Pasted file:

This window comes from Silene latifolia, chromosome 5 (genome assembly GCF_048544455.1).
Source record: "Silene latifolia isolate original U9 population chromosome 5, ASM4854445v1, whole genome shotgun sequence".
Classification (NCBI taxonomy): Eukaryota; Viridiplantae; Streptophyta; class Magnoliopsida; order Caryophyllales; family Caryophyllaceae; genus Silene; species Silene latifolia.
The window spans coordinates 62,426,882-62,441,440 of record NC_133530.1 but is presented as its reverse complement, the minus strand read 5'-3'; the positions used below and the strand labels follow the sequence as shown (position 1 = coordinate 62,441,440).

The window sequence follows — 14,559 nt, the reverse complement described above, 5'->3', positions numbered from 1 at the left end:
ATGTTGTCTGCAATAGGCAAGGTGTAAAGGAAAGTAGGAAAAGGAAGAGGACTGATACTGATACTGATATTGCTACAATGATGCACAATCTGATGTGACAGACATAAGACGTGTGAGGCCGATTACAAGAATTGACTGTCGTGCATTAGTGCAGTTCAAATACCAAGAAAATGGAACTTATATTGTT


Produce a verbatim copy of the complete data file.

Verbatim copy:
This window comes from Silene latifolia, chromosome 5 (genome assembly GCF_048544455.1).
Source record: "Silene latifolia isolate original U9 population chromosome 5, ASM4854445v1, whole genome shotgun sequence".
Classification (NCBI taxonomy): Eukaryota; Viridiplantae; Streptophyta; class Magnoliopsida; order Caryophyllales; family Caryophyllaceae; genus Silene; species Silene latifolia.
The window spans coordinates 62,426,882-62,441,440 of record NC_133530.1 but is presented as its reverse complement, the minus strand read 5'-3'; the positions used below and the strand labels follow the sequence as shown (position 1 = coordinate 62,441,440).

The window sequence follows — 14,559 nt, the reverse complement described above, 5'->3', positions numbered from 1 at the left end:
ATGTTGTCTGCAATAGGCAAGGTGTAAAGGAAAGTAGGAAAAGGAAGAGGACTGATACTGATACTGATATTGCTACAATGATGCACAATCTGATGTGACAGACATAAGACGTGTGAGGCCGATTACAAGAATTGACTGTCGTGCATTAGTGCAGTTCAAATACCAAGAAAATGGAACTTATATTGTT